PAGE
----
Most people are contagious from about 4 days before they show the rash until 4 days after the rash develops. If a person has measles and the rash resolves, they can leave isolation when cleared by their physician and/or the health department.

What is a measles outbreak?

Measles outbreaks are defined as 3 or more measles cases linked in time and space.

How do outbreaks start?

I know the big question on everyone’s mind during an outbreak is, “Where did it start?”

Often an unimmunized traveler brings the measles virus into the US. Countries in Europe, Africa, Asia, and the Pacific continue to have outbreaks. Travelers who visit those countries can return to the US and share the virus for a few days before symptoms are recognized. Anyone who was in the same area as an infected person for up to 2 hours after that person left the area could be exposed.

In case you’ve heard that vaccines can lead to outbreaks: that’s not the case. Measles shedding from the MMR does not cause disease.

What happens during an outbreak?

Measles Outbreaks: What can you do to protect your family?During an identified outbreak of any reportable infectious disease, the health department directs what to do. They attempt to identify and notify all people who are at risk.

Our current outbreak involves several infants from the same unnamed daycare in addition to people not associated with the daycare. I know many families are worried that their child was at that daycare. Families at that daycare will have been notified by the health department already. The health department will track all known contacts of those families.

Local health departments also will notify the public of known locations of potential contact with the virus. The above linked article lists the known locations that infected people visited during their contagious period.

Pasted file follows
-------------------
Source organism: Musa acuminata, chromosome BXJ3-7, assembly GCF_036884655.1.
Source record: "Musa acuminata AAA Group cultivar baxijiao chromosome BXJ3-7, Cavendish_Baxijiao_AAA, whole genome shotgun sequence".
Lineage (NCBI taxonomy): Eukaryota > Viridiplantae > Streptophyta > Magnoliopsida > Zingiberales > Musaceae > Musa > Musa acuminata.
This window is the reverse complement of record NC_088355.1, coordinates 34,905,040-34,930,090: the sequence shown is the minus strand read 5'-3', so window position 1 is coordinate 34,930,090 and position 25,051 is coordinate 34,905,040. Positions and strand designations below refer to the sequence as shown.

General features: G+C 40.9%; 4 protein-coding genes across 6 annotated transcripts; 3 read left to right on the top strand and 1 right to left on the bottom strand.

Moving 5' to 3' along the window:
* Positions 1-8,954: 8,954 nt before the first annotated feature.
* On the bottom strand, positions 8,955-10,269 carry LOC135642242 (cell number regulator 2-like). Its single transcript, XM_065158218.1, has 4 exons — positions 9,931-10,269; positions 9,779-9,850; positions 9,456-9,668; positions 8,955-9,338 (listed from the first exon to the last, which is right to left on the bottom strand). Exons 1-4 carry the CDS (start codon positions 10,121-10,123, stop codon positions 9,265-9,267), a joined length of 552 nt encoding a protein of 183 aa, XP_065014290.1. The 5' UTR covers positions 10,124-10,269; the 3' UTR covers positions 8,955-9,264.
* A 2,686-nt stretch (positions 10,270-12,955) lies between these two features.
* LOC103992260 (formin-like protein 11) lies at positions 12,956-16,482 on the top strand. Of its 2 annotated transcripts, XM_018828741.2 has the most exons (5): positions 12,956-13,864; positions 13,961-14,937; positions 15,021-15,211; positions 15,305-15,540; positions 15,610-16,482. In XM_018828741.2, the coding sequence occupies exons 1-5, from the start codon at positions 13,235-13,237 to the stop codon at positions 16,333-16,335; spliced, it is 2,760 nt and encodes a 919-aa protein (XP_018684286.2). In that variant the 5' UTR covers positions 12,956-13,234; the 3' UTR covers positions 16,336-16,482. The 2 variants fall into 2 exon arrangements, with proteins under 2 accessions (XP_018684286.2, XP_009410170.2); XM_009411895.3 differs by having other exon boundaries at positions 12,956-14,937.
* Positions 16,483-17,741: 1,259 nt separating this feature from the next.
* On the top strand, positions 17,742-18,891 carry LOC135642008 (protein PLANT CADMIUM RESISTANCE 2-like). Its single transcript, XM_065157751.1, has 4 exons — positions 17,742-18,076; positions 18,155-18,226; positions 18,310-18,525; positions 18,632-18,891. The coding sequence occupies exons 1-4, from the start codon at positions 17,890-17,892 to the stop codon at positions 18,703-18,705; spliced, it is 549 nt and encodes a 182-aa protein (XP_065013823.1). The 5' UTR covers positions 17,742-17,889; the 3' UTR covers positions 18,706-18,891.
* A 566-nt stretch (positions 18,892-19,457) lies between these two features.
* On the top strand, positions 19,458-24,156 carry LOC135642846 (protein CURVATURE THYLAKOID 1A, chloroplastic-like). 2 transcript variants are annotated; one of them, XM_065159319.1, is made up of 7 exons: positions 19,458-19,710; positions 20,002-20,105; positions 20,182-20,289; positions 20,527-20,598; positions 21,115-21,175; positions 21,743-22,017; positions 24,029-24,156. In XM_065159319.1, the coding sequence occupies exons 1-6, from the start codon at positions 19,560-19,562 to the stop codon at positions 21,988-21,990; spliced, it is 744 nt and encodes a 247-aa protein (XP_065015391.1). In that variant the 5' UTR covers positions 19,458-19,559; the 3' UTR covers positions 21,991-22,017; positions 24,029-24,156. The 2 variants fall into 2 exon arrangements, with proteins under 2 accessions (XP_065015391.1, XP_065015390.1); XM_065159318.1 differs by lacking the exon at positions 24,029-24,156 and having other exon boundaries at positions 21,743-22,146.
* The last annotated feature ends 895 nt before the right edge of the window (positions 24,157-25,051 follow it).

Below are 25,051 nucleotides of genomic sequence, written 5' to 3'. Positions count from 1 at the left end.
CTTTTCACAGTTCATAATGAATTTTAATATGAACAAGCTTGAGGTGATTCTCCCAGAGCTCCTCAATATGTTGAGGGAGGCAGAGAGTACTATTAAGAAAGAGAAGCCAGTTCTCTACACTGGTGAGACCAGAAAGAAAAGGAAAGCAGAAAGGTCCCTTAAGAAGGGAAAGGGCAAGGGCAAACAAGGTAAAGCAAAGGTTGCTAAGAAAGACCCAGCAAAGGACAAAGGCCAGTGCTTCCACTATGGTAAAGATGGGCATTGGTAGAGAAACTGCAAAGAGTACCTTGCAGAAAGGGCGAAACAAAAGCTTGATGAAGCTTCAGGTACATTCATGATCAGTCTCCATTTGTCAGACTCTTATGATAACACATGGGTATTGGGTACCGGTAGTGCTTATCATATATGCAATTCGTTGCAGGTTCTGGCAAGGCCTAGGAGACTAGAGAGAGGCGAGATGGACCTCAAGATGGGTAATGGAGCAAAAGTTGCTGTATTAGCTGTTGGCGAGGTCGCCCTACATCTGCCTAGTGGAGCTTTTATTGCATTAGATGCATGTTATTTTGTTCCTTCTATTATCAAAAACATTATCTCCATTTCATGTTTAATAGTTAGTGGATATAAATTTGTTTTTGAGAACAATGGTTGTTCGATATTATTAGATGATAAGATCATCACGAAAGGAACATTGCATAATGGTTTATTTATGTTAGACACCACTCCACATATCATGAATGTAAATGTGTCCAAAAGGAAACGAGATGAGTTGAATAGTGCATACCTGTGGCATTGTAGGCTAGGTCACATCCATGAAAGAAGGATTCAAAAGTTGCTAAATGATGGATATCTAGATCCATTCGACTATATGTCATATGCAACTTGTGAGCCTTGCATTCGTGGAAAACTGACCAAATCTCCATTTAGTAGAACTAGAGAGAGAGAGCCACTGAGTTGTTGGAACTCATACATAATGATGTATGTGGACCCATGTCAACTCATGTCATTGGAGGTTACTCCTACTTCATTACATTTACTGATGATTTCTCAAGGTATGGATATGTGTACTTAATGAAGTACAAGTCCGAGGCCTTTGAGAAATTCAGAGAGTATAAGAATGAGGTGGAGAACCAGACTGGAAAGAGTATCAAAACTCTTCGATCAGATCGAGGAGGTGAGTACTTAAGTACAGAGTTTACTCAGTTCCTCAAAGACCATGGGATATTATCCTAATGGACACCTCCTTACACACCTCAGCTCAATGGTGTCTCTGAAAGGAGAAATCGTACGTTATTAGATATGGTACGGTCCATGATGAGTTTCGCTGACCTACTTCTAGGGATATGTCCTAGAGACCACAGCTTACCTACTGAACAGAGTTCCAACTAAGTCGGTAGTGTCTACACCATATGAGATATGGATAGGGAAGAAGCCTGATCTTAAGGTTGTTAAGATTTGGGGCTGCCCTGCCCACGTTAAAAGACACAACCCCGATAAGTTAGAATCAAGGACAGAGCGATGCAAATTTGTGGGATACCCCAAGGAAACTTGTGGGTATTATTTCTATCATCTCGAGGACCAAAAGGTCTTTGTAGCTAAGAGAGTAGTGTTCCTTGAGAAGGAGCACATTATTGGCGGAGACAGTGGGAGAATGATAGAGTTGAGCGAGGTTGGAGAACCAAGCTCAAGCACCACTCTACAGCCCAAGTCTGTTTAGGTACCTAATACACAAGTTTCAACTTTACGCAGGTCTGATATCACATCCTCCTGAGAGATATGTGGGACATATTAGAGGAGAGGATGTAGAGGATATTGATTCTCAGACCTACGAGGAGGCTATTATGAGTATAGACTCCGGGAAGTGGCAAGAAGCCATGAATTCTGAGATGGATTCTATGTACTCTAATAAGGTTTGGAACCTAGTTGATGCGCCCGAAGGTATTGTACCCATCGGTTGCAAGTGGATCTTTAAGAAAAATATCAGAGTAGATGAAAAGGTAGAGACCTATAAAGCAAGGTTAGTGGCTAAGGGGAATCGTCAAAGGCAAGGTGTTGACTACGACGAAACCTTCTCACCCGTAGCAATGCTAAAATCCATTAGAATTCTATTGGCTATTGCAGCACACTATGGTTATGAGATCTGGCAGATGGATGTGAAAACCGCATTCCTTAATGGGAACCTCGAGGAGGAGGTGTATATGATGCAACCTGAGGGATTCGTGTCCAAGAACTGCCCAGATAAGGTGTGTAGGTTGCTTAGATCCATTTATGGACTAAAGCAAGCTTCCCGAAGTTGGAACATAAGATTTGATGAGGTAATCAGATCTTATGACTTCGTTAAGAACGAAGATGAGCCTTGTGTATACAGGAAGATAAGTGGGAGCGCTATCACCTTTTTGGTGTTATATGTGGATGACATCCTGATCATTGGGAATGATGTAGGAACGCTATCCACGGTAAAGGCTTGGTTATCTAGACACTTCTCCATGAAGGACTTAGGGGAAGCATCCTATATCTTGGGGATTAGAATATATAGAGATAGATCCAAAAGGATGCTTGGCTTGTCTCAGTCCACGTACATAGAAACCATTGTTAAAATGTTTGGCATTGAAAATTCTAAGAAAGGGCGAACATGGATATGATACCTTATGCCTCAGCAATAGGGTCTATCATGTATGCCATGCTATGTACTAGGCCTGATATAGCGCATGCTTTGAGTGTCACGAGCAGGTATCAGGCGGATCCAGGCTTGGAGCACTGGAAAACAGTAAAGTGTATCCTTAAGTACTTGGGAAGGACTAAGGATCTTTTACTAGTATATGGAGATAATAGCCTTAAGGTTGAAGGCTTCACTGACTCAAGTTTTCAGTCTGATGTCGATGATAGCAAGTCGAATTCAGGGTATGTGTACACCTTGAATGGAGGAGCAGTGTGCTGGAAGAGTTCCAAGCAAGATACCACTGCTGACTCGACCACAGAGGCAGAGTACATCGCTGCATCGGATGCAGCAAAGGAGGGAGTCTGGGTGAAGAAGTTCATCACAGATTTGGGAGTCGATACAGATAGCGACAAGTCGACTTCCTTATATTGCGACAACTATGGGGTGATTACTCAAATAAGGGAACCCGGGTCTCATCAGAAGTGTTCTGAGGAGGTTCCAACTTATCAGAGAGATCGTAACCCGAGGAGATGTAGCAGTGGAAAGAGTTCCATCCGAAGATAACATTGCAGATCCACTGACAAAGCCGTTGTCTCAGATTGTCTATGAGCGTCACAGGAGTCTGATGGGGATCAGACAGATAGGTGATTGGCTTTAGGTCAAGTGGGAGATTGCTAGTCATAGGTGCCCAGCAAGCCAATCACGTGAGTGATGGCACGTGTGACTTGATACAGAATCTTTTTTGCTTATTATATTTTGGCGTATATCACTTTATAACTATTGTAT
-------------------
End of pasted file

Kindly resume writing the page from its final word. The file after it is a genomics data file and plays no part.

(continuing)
Why are infants at risk?

Infants are at particular risk because they are not typically vaccinated against measles until 1 year of age.

When the virus is in a setting with infants, such as a daycare, it can easily spread.

Infants under 2 years of age who are infected also tend to have more complications from the disease than older children and adults. This is one of the biggest reasons to not wait until 2 years to start immunizations, as some anti-vaccine groups suggest.

If you think you were exposed to or have symptoms of measles

It is IMPERATIVE that you should not leave your house if you suspect you have measles until you have spoken with the health department or your physician.

DO NOT go to a walk in clinic or your doctor’s office unannounced.

You will need to make arrangements to meet someone outside and wear a mask into the building. You will be put in a special negative pressure room, which is not available in most clinics.

Do not go to the pharmacy to pick up medications. Don’t go to the grocery store for food.

Do not leave your home unless it is to a medical facility that knows you’re coming and is prepared.

(Yes, I know I repeated myself for much of this section, but it’s that important!)

The MMR vaccine can help stop the spread

The MMR vaccine is recommended routinely at 12-15 months and again at 4-6 years of age. Vaccines not only help the vaccinated, but provide herd immunity to those too young to be immunized and to those who are immunocompromised.

Please be sure your family is up to date on all their vaccines. All children over 1 year of age should have at least 1 MMR vaccine. All school aged children and adults should have 2 MMRs. By vaccinating your family, you not only protect them, but also those around you!

Why is a second dose given?

The second dose is used to provide immunity to the approximately 5% of people who did not develop immunity with the first dose. It is not a booster because it doesn’t boost the effect of the first dose.

The second MMR helps some people develop immunity if the first vaccine did not work effectively.

This second dose can be given as early as 28 days after the first.

Why don’t we start the vaccine series earlier?

Many parents worry that we don’t give live virus vaccines to infants because they’re less safe, but that’s not why at all.

Maternal antibodies (fighter cells from mom that got into baby during pregnancy) can inhibit the body from being able to build its own antibodies well against a vaccine.

Maternal antibodies are good because as long as they’re in the baby’s body, they fight off germs and protect the infant! They tend to hang around for the first 6-12 months of life.